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USS Neosho >
days after the U.S.S. Neosho was attacked by Japanese dive-bombers, 123
survivors of the ailing ship were picked up by the American destroyer U.S.S. Henley.
The rescue effort was hampered by incorrect coordinates transmitted by the U.S.S.
Neosho shortly after the attack, which had the rescuers searching in the
Coral Sea several miles away. The Henley searched for more survivors but
found none and sped to Brisbane, Australia, where the survivors were
As I noted on my page about the
U.S.S. Helm, the search continued in the Coral Sea
for the 158 men who had drifted away from the Neosho on life rafts
shortly after the attack. These men most likely would have been rescued
that day or the next if the correct coordinates had been transmitted to the U.S.
Pacific Fleet -- however, they were not, and the search was focused in an area
about 40 miles from the Neosho. Because of this error, almost all
of the men on these life rafts perished.
On the morning of May 16,
a full nine days after the attack, the destroyer U.S.S. Helm
a life raft from the U.S.S. Neosho floating in the Coral Sea. Miraculously, four survivors
were aboard the small raft. Shortly after the Neosho had been attacked on May
7, 68 men had climbed into four life rafts and lashed them together. During the next nine days, all but four
of these men perished from thirst and exposure; some, nearly delirious, drank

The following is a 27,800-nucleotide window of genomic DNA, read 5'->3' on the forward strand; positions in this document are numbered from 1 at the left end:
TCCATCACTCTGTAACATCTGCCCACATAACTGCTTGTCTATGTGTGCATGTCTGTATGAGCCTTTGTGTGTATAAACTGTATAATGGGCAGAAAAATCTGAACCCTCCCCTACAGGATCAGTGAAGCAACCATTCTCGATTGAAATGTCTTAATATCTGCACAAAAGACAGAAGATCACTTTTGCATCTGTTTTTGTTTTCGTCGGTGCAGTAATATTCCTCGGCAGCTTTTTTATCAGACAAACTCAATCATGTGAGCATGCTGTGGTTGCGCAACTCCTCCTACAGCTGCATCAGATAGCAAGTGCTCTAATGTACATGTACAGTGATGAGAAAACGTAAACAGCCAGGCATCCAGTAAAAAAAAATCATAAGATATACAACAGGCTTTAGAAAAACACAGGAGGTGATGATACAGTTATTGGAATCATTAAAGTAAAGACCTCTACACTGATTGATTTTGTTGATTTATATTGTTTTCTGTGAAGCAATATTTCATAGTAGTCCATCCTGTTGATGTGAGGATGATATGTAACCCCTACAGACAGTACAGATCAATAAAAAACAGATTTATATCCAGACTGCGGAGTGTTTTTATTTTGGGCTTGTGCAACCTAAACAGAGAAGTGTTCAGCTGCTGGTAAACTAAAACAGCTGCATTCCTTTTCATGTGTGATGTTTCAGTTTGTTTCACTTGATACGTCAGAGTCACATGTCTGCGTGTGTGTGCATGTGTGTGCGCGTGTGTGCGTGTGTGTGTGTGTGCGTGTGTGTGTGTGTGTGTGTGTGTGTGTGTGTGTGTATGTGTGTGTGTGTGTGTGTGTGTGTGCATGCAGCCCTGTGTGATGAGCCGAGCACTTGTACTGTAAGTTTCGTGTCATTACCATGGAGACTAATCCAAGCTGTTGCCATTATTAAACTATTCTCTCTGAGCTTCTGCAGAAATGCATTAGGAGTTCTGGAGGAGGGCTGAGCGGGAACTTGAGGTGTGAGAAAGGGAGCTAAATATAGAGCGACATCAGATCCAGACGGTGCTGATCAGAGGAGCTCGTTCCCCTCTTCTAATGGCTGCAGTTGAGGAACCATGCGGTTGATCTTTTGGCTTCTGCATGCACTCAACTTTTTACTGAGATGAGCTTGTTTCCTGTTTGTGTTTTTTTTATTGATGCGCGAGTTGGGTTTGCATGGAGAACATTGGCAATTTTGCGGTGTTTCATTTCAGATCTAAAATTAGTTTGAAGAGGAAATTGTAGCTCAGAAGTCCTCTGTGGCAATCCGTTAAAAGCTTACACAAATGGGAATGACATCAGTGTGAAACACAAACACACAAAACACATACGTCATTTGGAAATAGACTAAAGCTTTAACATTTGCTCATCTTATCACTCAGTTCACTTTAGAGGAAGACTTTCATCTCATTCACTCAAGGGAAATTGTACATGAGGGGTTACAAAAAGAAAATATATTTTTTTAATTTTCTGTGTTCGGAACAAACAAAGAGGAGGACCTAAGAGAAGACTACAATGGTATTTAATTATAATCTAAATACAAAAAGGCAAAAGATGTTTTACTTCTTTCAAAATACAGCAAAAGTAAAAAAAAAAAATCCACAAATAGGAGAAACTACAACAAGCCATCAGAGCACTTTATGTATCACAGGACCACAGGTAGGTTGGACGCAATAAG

seawater and died quickly. I've posted the
of the U.S.S. Helm at Coral Sea describing the rescue of the four
Shortly after the men were rescued by the U.S.S.
Helm, one man, named Kenneth Bright, died aboard the Helm. Several days later, another, named Thaddeus Tunnel, died in a hospital in
Brisbane, Australia. The only two survivors of the original group of 68, William Smith and Jack
returned to the U.S. and lived for many more years.
After the attack, the Neosho's captain, John S. Phillips never went back to sea,
apparently too devastated from the loss of the Neosho. The U.S.
Navy offered Phillips the commission of other ships but he declined.
I don't know what happened to Captain Phillips, other than that he returned to
the U.S. He and his wife never had children.
Bill Leu After The Battle
After the Battle of the Coral Sea, my
uncle, Bill Leu, returned to the U.S. to recuperate briefly, then was assigned
to another ship. Ironically, it was another tanker. Even more
surprising, its name was also the U.S.S. Neosho (AO-48), named after its
predecessor. My uncle didn't enjoy being on the AO-48 as much as he had
the AO-23, though. Bill
served on the AO-48 for the next year throughout the Pacific and in the Aleutian